Skip to main content Skip to main content

Important info related to student-teacher interaction within online courses

Work with the Center for Teaching, Learning and Design to ensure that your courses meet Regular and Substantive Interactions requirements.

By Haley Kline Murphy

February 7, 2022

Student leaning against Colorado Convention Center window near the Blue Bear.Financial Aid fact: Students cannot use Title IV dollars for an online course that does not meet federal criteria for distance education.

For students to benefit from Title IV funds (Pell Grants, Federal Direct Loans, etc.), their institution must meet the U.S. Department of Education’s Regular and Substantive Interactions requirements for online courses.

For this reason, it’s important that Metropolitan State University of Denver faculty members, staff members and administrators are aware of important rules, regulations and expectations for online courses.

What educators need to know

The DOE uses four main criteria to distinguish distance education (which we would call asynchronous online courses) from correspondence courses, with the most pertinent being: “There should be predictable and regular interaction between a student and an instructor, prior to the student’s completion of the course, including the prompt and proactive engagement in substantive interaction with the student when needed, including upon request by the student.”

MSU Denver already incorporates these requirements into the Peer Review for Online Course Excellence Subcommittee (PROCES) Online Course Design Standards. These course-design standards are applicable to courses developed in collaboration with the Center for Teaching, Learning and Design and for instructors working on their own to develop or improve online courses.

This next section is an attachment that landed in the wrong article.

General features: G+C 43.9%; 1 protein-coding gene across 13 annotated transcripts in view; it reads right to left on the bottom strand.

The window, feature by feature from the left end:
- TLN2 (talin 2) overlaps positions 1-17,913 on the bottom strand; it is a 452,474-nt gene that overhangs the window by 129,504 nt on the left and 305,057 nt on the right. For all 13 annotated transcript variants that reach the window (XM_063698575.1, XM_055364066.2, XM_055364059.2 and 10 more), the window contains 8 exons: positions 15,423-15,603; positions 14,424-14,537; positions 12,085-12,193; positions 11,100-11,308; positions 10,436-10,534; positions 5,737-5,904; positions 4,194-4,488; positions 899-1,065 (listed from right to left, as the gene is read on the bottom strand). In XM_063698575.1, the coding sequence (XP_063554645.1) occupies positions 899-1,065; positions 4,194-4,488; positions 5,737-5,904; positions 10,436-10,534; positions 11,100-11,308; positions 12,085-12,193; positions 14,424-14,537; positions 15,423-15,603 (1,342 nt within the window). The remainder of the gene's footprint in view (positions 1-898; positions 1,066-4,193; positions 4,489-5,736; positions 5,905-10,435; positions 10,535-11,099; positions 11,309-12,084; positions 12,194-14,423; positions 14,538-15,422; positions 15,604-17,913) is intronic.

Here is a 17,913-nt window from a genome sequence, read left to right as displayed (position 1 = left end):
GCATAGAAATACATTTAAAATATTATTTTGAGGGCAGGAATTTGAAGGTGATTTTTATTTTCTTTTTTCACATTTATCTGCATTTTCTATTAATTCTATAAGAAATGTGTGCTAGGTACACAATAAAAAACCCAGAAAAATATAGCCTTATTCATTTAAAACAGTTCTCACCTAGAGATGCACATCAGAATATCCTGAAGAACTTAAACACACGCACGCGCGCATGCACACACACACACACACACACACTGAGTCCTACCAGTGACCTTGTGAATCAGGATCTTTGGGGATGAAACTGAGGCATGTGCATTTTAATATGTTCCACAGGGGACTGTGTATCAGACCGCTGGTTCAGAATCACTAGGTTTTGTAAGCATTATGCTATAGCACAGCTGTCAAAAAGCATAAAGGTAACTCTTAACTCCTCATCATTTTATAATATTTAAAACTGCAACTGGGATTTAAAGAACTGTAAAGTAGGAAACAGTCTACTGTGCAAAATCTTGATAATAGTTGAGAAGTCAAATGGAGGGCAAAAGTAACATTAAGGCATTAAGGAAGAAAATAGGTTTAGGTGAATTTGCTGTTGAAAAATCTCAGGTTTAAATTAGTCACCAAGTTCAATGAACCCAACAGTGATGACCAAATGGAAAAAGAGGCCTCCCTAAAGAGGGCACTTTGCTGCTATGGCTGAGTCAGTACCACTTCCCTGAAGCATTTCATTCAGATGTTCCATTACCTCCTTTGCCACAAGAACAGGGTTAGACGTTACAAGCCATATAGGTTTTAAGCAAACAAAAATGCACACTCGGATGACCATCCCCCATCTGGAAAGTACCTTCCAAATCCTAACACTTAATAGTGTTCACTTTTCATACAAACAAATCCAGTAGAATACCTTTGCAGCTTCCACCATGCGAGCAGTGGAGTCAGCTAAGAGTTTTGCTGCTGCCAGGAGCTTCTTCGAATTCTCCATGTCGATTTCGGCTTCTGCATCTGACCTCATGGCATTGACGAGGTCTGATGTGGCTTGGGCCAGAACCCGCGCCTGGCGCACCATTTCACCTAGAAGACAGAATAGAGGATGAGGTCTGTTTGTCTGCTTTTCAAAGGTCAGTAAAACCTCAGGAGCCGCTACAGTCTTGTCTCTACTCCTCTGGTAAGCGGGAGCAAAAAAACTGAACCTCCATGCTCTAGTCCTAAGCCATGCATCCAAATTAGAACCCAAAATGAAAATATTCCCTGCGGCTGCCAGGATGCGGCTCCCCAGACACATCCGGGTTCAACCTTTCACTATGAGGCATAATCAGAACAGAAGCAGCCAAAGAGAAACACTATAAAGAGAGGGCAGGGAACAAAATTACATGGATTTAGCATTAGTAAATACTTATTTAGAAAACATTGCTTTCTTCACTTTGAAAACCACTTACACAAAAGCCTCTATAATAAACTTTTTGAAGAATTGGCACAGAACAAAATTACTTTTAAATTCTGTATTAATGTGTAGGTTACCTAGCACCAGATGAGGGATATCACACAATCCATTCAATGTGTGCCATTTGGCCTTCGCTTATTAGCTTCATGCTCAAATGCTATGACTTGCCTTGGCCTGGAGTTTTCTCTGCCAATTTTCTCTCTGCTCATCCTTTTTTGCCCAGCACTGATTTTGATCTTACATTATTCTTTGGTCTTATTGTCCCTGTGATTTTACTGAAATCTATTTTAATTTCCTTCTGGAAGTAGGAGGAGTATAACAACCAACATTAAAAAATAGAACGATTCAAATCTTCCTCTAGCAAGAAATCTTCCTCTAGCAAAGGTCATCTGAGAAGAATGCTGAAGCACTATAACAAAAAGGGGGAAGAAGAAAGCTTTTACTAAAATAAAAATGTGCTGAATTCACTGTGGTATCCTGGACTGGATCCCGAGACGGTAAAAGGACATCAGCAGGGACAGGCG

The good news is that faculty members who have already completed the Center for Teaching, Learning and Design design process are likely within the Regular and Substantive Interactions rules for online courses.

Not sure how to ensure that a course meets the requirements or how the CTLD can help? Now is an excellent time to connect with online-program-development managers to learn how the Office of Online Learning and the CTLD can support you.

  • Faculty members in the College of Business and the College of Liberal Arts and Sciences should contact KC Coburn at
  • Faculty members in the Schools of Education and Hospitality and the College of Health and Applied Sciences should contact Haley Kline Murphy at

The CTLD also provides virtual and in-person drop-in support hours for faculty members to connect with Instructional Design support staff. Instructors looking for direct help with Canvas, Teams, smaller questions about Regular and Substantive Interaction or other tools related to online teaching and learning can find more information about those services on the CTLD’s drop-in-support webpage.

Topics: Academics, Best practices, Center for Teaching, Learning and Design, Financial Aid, Student Success

Edit this page